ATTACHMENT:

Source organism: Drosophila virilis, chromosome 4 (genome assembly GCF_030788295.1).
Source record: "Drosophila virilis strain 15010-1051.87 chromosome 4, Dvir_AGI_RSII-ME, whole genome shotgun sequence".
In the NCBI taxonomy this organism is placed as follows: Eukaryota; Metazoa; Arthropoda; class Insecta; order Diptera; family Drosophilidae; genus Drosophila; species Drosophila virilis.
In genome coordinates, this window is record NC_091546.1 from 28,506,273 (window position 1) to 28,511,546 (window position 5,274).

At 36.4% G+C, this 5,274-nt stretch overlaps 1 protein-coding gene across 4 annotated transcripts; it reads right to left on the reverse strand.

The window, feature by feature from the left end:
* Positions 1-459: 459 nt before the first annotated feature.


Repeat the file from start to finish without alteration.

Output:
Source organism: Drosophila virilis, chromosome 4 (genome assembly GCF_030788295.1).
Source record: "Drosophila virilis strain 15010-1051.87 chromosome 4, Dvir_AGI_RSII-ME, whole genome shotgun sequence".
In the NCBI taxonomy this organism is placed as follows: Eukaryota; Metazoa; Arthropoda; class Insecta; order Diptera; family Drosophilidae; genus Drosophila; species Drosophila virilis.
In genome coordinates, this window is record NC_091546.1 from 28,506,273 (window position 1) to 28,511,546 (window position 5,274).

At 36.4% G+C, this 5,274-nt stretch overlaps 1 protein-coding gene across 4 annotated transcripts; it reads right to left on the reverse strand.

The window, feature by feature from the left end:
* Positions 1-459: 459 nt before the first annotated feature.